Nathan Tinkler lost his bid for control of Whitehaven Resources yesterday after he fell short of the votes needed to oust the miner’s board and there’s no signs the coal magnate will be able to get fellow investors on board.
Tinkler used his 19.4% stake – amounting to some 190 million shares in Whitehaven – to oppose all resolutions put to the meeting yesterday as part of his campaign against Whitehaven’s board.
As a protest against Whitehaven’s falling share price, and what Tinkler claims is poor disclosure, he opposed Whitehaven’s remuneration report and the re-election of five directors including chairman Mark Vaile at the company’s board meeting yesterday.
But fellow shareholders failed to support Tinkler and backed the board instead.
Australian Shareholders Association representative Stephen Mayne told Fairfax that Tinkler appeared to be “pretty friendless”, and said while the ASA had concerns regarding the company’s remuneration practices they were “not overwhelming”.
Despite his failure, Tinkler has not ruled out another takeover attempt for Whitehaven saying a takeover is “possible” as he tries to free himself from a standstill agreement with Whitehaven so he can negotiate with other shareholders.
The problem is that while Whitehaven’s board may have made some mistakes in the past, the company is still regarded as one of the best managed mining operations in Australia.
Tinkler hasn’t made it clear what he would do differently if he did have control.
He has never built or run a coal mine himself before.
Meanwhile, Tinkler’s attempts to gain control of Whitehaven appear to be getting more and more desperate after he walked away from a $5.25 million bid for the miner earlier this year.
It’s been a spectacular fall from grace for the coal magnate who was listed as worth $1.13 billion on last year’s Rich List.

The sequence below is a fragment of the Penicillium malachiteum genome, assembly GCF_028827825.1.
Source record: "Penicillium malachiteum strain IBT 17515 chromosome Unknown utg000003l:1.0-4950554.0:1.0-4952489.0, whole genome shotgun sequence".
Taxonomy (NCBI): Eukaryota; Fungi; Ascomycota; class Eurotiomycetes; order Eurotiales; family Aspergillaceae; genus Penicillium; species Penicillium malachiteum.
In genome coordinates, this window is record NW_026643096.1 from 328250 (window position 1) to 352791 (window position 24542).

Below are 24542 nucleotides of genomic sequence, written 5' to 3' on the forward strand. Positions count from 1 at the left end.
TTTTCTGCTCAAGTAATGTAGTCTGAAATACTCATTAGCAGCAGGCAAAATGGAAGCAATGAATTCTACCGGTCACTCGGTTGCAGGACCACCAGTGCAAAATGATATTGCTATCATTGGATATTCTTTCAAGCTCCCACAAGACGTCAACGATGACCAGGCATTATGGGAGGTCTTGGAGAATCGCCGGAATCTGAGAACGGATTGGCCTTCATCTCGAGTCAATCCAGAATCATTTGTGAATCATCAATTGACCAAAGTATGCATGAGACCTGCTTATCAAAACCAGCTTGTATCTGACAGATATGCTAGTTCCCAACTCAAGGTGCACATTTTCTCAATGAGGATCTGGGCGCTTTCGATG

Tinkler’s been fighting fires on all fronts since then and while he managed to settle his $17 million dispute with Mirvac last week, he is still waging a series of legal actions over unpaid debts, including a $28 million claim from Blackwood Corporation.
After spending more than $300 million buying up bloodstock, Tinkler failed to sell the lot to Sheik Fahad for $200 million a year later but this week he managed to get back $2.78 million at least through the sale of 191 brood mares at the Magic Millions.
That’s why Tinkler’s focus remains firmly on Whitehaven, which is his main source of wealth even though it is reported the coal magnate’s $635 million holding in the miner carries a substantial amount of debt.
With Tinkler’s recent run of missed payments and asset sales it’s no surprise that Whitehaven investors are not holding their breath for a takeover deal.
Investors don’t believe Tinkler has the ability to make a big takeover bid after the last one failed and there is no support for his “kill the board” push.
Unless the board makes some serious errors or Tinkler manages to drive down the share price with his takeover tactics, the coal magnate is likely to remain friendless in his push for a spill.